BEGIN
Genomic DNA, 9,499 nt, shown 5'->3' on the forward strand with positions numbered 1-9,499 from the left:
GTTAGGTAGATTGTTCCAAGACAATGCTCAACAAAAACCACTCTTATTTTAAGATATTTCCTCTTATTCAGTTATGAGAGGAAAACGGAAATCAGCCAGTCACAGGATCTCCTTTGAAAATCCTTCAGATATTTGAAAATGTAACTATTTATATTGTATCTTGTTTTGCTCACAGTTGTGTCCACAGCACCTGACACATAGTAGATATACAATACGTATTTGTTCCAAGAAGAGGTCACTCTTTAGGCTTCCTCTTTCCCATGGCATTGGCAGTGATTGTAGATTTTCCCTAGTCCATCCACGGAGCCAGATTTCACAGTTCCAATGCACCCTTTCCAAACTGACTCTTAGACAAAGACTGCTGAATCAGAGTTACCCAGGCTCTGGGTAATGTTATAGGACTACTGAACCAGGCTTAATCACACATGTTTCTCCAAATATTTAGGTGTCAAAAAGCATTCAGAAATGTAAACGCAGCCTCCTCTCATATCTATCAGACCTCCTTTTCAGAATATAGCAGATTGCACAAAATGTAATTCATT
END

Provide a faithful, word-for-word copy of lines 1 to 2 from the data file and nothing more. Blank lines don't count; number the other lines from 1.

Genomic DNA, 9,499 nt, shown 5'->3' on the forward strand with positions numbered 1-9,499 from the left:
GTTAGGTAGATTGTTCCAAGACAATGCTCAACAAAAACCACTCTTATTTTAAGATATTTCCTCTTATTCAGTTATGAGAGGAAAACGGAAATCAGCCAGTCACAGGATCTCCTTTGAAAATCCTTCAGATATTTGAAAATGTAACTATTTATATTGTATCTTGTTTTGCTCACAGTTGTGTCCACAGCACCTGACACATAGTAGATATACAATACGTATTTGTTCCAAGAAGAGGTCACTCTTTAGGCTTCCTCTTTCCCATGGCATTGGCAGTGATTGTAGATTTTCCCTAGTCCATCCACGGAGCCAGATTTCACAGTTCCAATGCACCCTTTCCAAACTGACTCTTAGACAAAGACTGCTGAATCAGAGTTACCCAGGCTCTGGGTAATGTTATAGGACTACTGAACCAGGCTTAATCACACATGTTTCTCCAAATATTTAGGTGTCAAAAAGCATTCAGAAATGTAAACGCAGCCTCCTCTCATATCTATCAGACCTCCTTTTCAGAATATAGCAGATTGCACAAAATGTAATTCATT